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The identity broker in digital cities

22/05/18

Industry voice: A new solution for digital identities brings the promise of assurance and flexibility in citizen transactions, writes Tim Gregson.

Secure, robust connections between public authorities, citizens and businesses are at the heart of digital transformation, and they will become even more important with the development of digital cities.

This is one of the fundamentals of the Microsoft CityNext initiative, a movement to support cities’ efforts to become more sustainable, prosperous, and economically competitive, unlocking the potential through innovative digital services.

These are going to work not through monolithic systems but loosely coupled service components that can deliver better solutions for individuals. The big strength will be in their flexibility and the ability to pull together these components for people, and the core factor in making that possible will be the citizen identity.

Its prime purpose is in providing the trust to support people’s interactions with public authorities. But it will also have to give them the flexibility to identify themselves in a way that is convenient for them and appropriate to the service – without having to set up an array of accounts and sign-ins for different activities.

Microsoft has developed a capability to make this possible within its Azure cloud platform, named Azure Active Directory B2C (business to consumer), which provides for citizen identity and access management. It provides a platform for creating a unique account, but also acts as a broker of identities from other providers.

Wider choice

It is based on a similar model to GOV.UK Verify, with an identity broker to manage multiple identities from different providers, but casts its net wider to take in social media or commercial accounts. The idea is that, as a starting point, a Facebook or Amazon identity can be valid as a digital identity for public services.

Social media identities are already accepted as identifiers in much of the commercial world, and they provide a mechanism which many people feel comfortable using in digital transactions. Using these in their dealing with organisations is a significant step in building trust between the two sides.

They can also convey a lot about their identities to provide a significant level of assurance to the public authority. It will not be appropriate for every service, but the key factor in using an identity broker is that policies can be set to decide which identities can be used for which services, or when there should be a requirement for extra attributes.

For example, a Facebook identity could be appropriate for logging onto a council website for a simple transaction or enquiry; but accessing GP records would clearly require an extra factor, such as a password sent to a pre-registered mobile phone, or the provision of a digital token or details from a smart card. It is also possible to set up mandatory fields for further information – such as a national insurance or council tax number – to strengthen the level of assurance.

It is possible to increase or reduce the level of assurance required within a single session, depending on which services are being accessed, and it can all be structured to provide different layers of trust in line with what the authority believes is appropriate for each one.

Alexa option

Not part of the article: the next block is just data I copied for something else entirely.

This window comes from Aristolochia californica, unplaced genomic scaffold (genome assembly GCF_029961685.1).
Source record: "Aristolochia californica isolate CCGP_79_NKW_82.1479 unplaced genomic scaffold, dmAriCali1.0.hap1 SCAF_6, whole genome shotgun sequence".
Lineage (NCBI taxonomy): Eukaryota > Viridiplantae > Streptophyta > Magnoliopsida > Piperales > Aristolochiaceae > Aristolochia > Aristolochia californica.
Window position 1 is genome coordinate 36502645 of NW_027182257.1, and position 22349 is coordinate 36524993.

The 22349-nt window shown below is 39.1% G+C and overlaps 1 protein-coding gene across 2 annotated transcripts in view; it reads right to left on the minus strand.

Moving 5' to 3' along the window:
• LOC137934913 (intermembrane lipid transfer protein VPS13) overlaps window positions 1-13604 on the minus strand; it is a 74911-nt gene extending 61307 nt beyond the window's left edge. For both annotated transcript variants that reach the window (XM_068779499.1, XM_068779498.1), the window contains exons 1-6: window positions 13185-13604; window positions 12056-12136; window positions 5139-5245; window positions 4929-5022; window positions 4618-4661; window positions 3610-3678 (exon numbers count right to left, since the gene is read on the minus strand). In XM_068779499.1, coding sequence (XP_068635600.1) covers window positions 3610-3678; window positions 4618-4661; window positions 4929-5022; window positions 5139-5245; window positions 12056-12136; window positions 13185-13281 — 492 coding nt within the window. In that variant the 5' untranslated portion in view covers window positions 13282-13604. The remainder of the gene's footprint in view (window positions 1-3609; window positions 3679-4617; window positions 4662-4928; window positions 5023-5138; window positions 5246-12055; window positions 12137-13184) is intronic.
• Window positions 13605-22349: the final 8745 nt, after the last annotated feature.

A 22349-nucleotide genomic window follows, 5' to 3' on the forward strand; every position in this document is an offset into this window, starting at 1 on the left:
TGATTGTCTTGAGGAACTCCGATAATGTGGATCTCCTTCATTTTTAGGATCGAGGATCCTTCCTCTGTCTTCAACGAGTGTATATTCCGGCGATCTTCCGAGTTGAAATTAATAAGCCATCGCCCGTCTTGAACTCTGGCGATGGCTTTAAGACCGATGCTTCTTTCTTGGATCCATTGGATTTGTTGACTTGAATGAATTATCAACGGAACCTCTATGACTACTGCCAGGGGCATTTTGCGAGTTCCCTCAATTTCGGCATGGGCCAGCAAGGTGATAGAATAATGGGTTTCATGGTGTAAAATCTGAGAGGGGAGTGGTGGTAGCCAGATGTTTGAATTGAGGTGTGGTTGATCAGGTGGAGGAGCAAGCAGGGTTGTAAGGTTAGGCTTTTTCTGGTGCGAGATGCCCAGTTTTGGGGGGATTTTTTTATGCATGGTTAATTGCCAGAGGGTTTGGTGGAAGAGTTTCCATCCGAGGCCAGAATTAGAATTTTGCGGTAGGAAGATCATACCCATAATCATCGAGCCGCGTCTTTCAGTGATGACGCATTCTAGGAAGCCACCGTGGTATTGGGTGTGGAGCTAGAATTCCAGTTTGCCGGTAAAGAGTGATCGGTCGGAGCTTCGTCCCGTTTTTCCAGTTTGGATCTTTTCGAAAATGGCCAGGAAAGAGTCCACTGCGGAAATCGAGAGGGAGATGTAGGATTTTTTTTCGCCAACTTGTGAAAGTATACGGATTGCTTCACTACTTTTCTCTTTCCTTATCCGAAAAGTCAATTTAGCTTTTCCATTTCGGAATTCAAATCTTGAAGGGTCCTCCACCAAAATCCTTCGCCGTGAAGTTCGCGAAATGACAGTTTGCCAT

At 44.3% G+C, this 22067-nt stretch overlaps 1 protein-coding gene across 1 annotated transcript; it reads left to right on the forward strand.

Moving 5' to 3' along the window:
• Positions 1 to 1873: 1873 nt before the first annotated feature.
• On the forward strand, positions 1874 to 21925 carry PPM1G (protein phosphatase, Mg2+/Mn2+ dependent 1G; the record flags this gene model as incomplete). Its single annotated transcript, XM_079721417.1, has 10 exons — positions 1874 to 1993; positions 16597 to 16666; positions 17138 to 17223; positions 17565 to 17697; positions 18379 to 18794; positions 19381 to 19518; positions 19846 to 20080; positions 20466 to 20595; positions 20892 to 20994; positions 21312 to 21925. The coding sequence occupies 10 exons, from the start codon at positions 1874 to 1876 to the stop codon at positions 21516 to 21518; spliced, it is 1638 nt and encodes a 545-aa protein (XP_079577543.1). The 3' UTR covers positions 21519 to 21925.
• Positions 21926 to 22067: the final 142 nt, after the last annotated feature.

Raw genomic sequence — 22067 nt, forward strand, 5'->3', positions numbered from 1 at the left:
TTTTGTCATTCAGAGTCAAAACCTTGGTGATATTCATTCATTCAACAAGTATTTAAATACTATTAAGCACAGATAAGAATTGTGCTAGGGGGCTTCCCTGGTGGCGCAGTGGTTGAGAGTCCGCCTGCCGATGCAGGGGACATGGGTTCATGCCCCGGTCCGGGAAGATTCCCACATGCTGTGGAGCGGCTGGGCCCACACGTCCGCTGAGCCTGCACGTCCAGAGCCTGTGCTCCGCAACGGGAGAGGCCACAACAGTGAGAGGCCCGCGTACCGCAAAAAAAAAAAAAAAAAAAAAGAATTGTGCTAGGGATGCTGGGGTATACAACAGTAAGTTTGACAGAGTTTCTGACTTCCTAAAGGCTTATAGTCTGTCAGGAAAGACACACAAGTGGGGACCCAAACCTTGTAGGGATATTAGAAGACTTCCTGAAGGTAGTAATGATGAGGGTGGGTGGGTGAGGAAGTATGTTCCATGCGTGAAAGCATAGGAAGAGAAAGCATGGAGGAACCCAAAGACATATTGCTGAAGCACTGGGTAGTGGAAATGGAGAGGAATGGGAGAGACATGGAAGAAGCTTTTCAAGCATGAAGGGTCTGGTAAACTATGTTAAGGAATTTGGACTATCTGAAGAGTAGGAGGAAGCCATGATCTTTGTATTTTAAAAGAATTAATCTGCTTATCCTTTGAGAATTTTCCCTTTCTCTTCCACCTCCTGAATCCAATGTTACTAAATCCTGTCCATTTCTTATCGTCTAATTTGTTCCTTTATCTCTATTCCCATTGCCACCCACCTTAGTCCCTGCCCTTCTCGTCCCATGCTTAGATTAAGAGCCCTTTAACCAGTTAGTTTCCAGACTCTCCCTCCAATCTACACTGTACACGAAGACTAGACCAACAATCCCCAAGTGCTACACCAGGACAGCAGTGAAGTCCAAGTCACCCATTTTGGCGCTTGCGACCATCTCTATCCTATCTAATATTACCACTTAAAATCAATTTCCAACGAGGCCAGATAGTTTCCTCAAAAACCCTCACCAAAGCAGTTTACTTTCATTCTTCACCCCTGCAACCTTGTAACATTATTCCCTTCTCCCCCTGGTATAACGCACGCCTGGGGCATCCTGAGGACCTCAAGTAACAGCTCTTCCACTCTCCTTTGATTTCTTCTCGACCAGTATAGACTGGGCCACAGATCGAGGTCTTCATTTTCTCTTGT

Another possibility is to use an Amazon identity to interact with the authority through the company’s Alexa artificial intelligence system. This is becoming a viable option as more people become familiar with it through Echo devices, and a small but growing number of public authorities deliver ‘skills’ for it to manage some of their simpler transactions.

Of course, it could suit the individual to use a stronger identifier from the beginning. The solution is designed to accept identities from GOV.UK Verify and commercial operators such as Experian, which come with a higher level of assurance than those from social media.

Overall it provides an easy route for the initial sign-on – a big advantage to many people – along with the ability to control the level of assurance needed for different transactions.

The model has already proved its viability in an NHS pilot in Liverpool, and the first full deployment is due to take place soon in Kent. The basic brokerage function is in place and Kent Connects, the county-wide partnership of public service providers, has built a solution under its own brand that can work for all of them.

Scaling up

The plan is that it will become a ubiquitous identity service for all of Kent, taking in the county council, all the unitaries and ultimately for social care and healthcare. It will begin with a small scale pilot for a few hundred users, expected to be for library services, but will scale up for use in all services and reach 1.4 million people in the county.

Plans are also being made for a similar implementation in Essex, and the ambition is to make this a repeatable offering for any authority – local government, the NHS or other service areas – hopefully working on a regional basis to better serve the public.

It can provide the trust and flexibility to bring those loosely coupled service components together, not just for digital cities but for digitally connected services in small town or rural environments. It promises a route to a smarter future for public services.

To understand more about Microsoft's Citizen Identity platform, click here

If you would like to discuss how Microsoft can help you with citizen identity today, contact chief technology officer, local and regional government at Microsoft, Tim Gregson.

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